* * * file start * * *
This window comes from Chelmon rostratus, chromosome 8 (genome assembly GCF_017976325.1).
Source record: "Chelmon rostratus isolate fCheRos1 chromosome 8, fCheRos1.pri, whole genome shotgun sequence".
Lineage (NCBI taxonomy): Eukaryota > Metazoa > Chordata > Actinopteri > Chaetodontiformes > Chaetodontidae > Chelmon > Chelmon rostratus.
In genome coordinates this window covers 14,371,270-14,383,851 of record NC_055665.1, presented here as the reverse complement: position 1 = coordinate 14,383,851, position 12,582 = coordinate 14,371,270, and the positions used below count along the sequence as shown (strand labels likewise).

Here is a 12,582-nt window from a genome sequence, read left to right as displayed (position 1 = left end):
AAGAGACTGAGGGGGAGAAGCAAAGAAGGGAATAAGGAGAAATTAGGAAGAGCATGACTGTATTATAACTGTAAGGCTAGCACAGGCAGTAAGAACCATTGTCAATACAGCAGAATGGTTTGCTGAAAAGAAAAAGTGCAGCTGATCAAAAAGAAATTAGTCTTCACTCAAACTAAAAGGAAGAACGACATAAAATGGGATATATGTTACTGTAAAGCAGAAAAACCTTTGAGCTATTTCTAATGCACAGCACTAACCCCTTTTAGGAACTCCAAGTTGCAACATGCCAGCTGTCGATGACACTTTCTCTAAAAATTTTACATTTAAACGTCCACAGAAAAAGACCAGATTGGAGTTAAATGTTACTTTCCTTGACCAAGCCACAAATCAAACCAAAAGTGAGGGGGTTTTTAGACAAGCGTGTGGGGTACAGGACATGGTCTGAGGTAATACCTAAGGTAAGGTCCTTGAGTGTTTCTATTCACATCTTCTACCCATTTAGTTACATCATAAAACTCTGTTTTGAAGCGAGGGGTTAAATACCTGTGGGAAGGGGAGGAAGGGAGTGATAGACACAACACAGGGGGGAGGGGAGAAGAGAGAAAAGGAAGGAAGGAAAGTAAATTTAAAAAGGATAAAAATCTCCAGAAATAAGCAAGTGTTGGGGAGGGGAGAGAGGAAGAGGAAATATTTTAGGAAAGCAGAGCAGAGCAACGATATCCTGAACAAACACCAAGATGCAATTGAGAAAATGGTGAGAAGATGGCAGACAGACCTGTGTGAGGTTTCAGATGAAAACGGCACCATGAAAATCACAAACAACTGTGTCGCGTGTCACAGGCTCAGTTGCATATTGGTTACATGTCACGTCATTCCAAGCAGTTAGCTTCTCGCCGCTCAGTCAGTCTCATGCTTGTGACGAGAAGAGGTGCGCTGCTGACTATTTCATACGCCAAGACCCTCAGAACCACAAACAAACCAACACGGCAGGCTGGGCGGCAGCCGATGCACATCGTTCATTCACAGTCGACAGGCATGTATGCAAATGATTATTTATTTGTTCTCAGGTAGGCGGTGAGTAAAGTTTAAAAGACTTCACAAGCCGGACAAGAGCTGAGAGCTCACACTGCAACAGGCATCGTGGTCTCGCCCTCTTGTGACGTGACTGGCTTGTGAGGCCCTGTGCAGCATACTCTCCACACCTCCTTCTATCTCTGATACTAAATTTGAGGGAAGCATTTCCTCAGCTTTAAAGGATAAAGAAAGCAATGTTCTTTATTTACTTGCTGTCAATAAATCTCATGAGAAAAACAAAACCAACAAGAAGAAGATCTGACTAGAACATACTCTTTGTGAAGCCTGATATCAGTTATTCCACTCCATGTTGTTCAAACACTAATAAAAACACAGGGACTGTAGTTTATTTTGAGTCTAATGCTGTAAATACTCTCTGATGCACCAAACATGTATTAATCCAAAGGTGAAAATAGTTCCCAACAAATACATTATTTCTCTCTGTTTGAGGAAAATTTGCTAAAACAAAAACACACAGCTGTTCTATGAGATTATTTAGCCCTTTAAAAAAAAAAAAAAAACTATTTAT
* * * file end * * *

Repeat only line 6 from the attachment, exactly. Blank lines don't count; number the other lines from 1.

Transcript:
AAGAGACTGAGGGGGAGAAGCAAAGAAGGGAATAAGGAGAAATTAGGAAGAGCATGACTGTATTATAACTGTAAGGCTAGCACAGGCAGTAAGAACCATTGTCAATACAGCAGAATGGTTTGCTGAAAAGAAAAAGTGCAGCTGATCAAAAAGAAATTAGTCTTCACTCAAACTAAAAGGAAGAACGACATAAAATGGGATATATGTTACTGTAAAGCAGAAAAACCTTTGAGCTATTTCTAATGCACAGCACTAACCCCTTTTAGGAACTCCAAGTTGCAACATGCCAGCTGTCGATGACACTTTCTCTAAAAATTTTACATTTAAACGTCCACAGAAAAAGACCAGATTGGAGTTAAATGTTACTTTCCTTGACCAAGCCACAAATCAAACCAAAAGTGAGGGGGTTTTTAGACAAGCGTGTGGGGTACAGGACATGGTCTGAGGTAATACCTAAGGTAAGGTCCTTGAGTGTTTCTATTCACATCTTCTACCCATTTAGTTACATCATAAAACTCTGTTTTGAAGCGAGGGGTTAAATACCTGTGGGAAGGGGAGGAAGGGAGTGATAGACACAACACAGGGGGGAGGGGAGAAGAGAGAAAAGGAAGGAAGGAAAGTAAATTTAAAAAGGATAAAAATCTCCAGAAATAAGCAAGTGTTGGGGAGGGGAGAGAGGAAGAGGAAATATTTTAGGAAAGCAGAGCAGAGCAACGATATCCTGAACAAACACCAAGATGCAATTGAGAAAATGGTGAGAAGATGGCAGACAGACCTGTGTGAGGTTTCAGATGAAAACGGCACCATGAAAATCACAAACAACTGTGTCGCGTGTCACAGGCTCAGTTGCATATTGGTTACATGTCACGTCATTCCAAGCAGTTAGCTTCTCGCCGCTCAGTCAGTCTCATGCTTGTGACGAGAAGAGGTGCGCTGCTGACTATTTCATACGCCAAGACCCTCAGAACCACAAACAAACCAACACGGCAGGCTGGGCGGCAGCCGATGCACATCGTTCATTCACAGTCGACAGGCATGTATGCAAATGATTATTTATTTGTTCTCAGGTAGGCGGTGAGTAAAGTTTAAAAGACTTCACAAGCCGGACAAGAGCTGAGAGCTCACACTGCAACAGGCATCGTGGTCTCGCCCTCTTGTGACGTGACTGGCTTGTGAGGCCCTGTGCAGCATACTCTCCACACCTCCTTCTATCTCTGATACTAAATTTGAGGGAAGCATTTCCTCAGCTTTAAAGGATAAAGAAAGCAATGTTCTTTATTTACTTGCTGTCAATAAATCTCATGAGAAAAACAAAACCAACAAGAAGAAGATCTGACTAGAACATACTCTTTGTGAAGCCTGATATCAGTTATTCCACTCCATGTTGTTCAAACACTAATAAAAACACAGGGACTGTAGTTTATTTTGAGTCTAATGCTGTAAATACTCTCTGATGCACCAAACATGTATTAATCCAAAGGTGAAAATAGTTCCCAACAAATACATTATTTCTCTCTGTTTGAGGAAAATTTGCTAAAACAAAAACACACAGCTGTTCTATGAGATTATTTAGCCCTTTAAAAAAAAAAAAAAAACTATTTAT